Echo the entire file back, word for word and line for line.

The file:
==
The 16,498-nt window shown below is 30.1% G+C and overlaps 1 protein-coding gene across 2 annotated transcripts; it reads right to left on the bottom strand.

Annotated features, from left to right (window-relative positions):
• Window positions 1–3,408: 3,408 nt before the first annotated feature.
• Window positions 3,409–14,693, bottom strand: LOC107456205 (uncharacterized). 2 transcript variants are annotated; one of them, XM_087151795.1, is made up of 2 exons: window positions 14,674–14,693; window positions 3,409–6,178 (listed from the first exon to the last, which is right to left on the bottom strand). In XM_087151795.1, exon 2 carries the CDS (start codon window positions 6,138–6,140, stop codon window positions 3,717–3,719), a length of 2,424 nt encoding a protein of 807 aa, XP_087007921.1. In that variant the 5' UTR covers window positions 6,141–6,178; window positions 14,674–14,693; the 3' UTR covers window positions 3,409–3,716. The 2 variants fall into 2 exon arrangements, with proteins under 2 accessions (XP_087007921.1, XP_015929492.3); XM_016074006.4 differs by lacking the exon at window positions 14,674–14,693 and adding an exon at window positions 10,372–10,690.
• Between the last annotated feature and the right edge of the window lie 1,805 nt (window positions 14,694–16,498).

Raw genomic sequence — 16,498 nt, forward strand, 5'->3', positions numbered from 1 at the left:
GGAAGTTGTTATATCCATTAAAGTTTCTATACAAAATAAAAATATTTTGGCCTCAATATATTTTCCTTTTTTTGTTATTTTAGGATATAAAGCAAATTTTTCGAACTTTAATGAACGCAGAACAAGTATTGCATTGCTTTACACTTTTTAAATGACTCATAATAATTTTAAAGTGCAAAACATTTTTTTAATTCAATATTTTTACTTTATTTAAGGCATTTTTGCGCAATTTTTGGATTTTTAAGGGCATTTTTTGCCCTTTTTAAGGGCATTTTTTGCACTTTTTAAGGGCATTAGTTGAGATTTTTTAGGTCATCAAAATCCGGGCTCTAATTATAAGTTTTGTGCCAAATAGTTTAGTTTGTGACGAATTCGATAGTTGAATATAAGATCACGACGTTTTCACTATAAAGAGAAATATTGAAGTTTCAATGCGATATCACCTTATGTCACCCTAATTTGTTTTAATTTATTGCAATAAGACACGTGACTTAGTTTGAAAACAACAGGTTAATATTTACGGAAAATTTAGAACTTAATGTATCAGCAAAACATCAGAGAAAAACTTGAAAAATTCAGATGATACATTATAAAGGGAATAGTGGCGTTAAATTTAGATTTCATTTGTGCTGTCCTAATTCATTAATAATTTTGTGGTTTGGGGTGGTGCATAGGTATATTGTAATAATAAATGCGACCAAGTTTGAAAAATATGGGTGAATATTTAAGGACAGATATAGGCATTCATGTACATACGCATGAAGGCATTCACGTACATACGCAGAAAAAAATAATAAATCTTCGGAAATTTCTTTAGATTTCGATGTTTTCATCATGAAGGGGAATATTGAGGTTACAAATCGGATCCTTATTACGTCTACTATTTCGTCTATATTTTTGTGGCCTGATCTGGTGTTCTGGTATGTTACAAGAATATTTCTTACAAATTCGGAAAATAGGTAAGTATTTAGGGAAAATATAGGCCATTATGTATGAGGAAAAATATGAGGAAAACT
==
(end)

The 16,498-nt window shown below is 30.1% G+C and overlaps 1 protein-coding gene across 2 annotated transcripts; it reads right to left on the bottom strand.

Annotated features, from left to right (window-relative positions):
• Window positions 1–3,408: 3,408 nt before the first annotated feature.
• Window positions 3,409–14,693, bottom strand: LOC107456205 (uncharacterized). 2 transcript variants are annotated; one of them, XM_087151795.1, is made up of 2 exons: window positions 14,674–14,693; window positions 3,409–6,178 (listed from the first exon to the last, which is right to left on the bottom strand). In XM_087151795.1, exon 2 carries the CDS (start codon window positions 6,138–6,140, stop codon window positions 3,717–3,719), a length of 2,424 nt encoding a protein of 807 aa, XP_087007921.1. In that variant the 5' UTR covers window positions 6,141–6,178; window positions 14,674–14,693; the 3' UTR covers window positions 3,409–3,716. The 2 variants fall into 2 exon arrangements, with proteins under 2 accessions (XP_087007921.1, XP_015929492.3); XM_016074006.4 differs by lacking the exon at window positions 14,674–14,693 and adding an exon at window positions 10,372–10,690.
• Between the last annotated feature and the right edge of the window lie 1,805 nt (window positions 14,694–16,498).

Raw genomic sequence — 16,498 nt, forward strand, 5'->3', positions numbered from 1 at the left:
GGAAGTTGTTATATCCATTAAAGTTTCTATACAAAATAAAAATATTTTGGCCTCAATATATTTTCCTTTTTTTGTTATTTTAGGATATAAAGCAAATTTTTCGAACTTTAATGAACGCAGAACAAGTATTGCATTGCTTTACACTTTTTAAATGACTCATAATAATTTTAAAGTGCAAAACATTTTTTTAATTCAATATTTTTACTTTATTTAAGGCATTTTTGCGCAATTTTTGGATTTTTAAGGGCATTTTTTGCCCTTTTTAAGGGCATTTTTTGCACTTTTTAAGGGCATTAGTTGAGATTTTTTAGGTCATCAAAATCCGGGCTCTAATTATAAGTTTTGTGCCAAATAGTTTAGTTTGTGACGAATTCGATAGTTGAATATAAGATCACGACGTTTTCACTATAAAGAGAAATATTGAAGTTTCAATGCGATATCACCTTATGTCACCCTAATTTGTTTTAATTTATTGCAATAAGACACGTGACTTAGTTTGAAAACAACAGGTTAATATTTACGGAAAATTTAGAACTTAATGTATCAGCAAAACATCAGAGAAAAACTTGAAAAATTCAGATGATACATTATAAAGGGAATAGTGGCGTTAAATTTAGATTTCATTTGTGCTGTCCTAATTCATTAATAATTTTGTGGTTTGGGGTGGTGCATAGGTATATTGTAATAATAAATGCGACCAAGTTTGAAAAATATGGGTGAATATTTAAGGACAGATATAGGCATTCATGTACATACGCATGAAGGCATTCACGTACATACGCAGAAAAAAATAATAAATCTTCGGAAATTTCTTTAGATTTCGATGTTTTCATCATGAAGGGGAATATTGAGGTTACAAATCGGATCCTTATTACGTCTACTATTTCGTCTATATTTTTGTGGCCTGATCTGGTGTTCTGGTATGTTACAAGAATATTTCTTACAAATTCGGAAAATAGGTAAGTATTTAGGGAAAATATAGGCCATTATGTATGAGGAAAAATATGAGGAAAACT